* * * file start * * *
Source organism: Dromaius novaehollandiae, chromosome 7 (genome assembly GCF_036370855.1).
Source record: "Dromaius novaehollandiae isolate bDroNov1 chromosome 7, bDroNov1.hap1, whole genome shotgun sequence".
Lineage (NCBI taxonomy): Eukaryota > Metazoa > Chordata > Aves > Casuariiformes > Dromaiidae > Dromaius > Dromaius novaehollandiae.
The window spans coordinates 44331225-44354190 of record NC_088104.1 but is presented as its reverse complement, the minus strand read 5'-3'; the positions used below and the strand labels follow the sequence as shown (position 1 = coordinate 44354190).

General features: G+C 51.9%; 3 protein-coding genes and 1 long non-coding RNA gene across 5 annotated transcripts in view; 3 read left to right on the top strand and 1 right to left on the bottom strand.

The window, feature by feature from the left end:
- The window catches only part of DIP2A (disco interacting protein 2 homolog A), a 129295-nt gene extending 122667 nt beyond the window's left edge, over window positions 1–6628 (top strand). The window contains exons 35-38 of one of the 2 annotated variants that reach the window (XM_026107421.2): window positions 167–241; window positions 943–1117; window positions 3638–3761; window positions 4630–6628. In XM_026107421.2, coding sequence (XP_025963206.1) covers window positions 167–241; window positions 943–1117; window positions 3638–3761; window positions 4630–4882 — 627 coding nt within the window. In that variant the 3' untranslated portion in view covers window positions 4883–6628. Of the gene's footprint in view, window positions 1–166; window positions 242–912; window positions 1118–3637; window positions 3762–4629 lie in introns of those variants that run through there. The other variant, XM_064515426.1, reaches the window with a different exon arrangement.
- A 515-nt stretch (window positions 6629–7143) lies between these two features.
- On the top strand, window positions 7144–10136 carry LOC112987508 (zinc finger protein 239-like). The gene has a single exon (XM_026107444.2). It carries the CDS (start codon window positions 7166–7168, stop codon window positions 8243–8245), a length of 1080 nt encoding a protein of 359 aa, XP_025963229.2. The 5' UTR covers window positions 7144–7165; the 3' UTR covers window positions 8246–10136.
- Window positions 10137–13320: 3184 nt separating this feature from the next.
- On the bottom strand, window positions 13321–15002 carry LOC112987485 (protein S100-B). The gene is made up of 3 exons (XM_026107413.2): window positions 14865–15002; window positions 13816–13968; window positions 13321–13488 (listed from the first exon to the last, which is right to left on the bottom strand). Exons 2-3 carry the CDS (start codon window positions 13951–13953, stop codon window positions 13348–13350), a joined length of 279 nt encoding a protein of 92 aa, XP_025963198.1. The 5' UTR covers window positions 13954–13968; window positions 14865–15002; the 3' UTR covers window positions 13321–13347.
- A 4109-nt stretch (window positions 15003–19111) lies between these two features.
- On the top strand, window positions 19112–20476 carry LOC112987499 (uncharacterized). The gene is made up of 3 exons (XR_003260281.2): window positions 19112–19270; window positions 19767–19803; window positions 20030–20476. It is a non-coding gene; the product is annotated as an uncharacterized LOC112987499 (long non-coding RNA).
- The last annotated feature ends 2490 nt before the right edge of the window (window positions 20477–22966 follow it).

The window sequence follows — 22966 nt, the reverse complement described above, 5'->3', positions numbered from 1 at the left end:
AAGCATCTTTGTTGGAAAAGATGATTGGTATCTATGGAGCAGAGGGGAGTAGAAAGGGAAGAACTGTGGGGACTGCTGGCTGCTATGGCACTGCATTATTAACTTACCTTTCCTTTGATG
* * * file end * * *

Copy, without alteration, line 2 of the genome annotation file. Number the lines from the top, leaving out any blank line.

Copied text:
Source record: "Dromaius novaehollandiae isolate bDroNov1 chromosome 7, bDroNov1.hap1, whole genome shotgun sequence".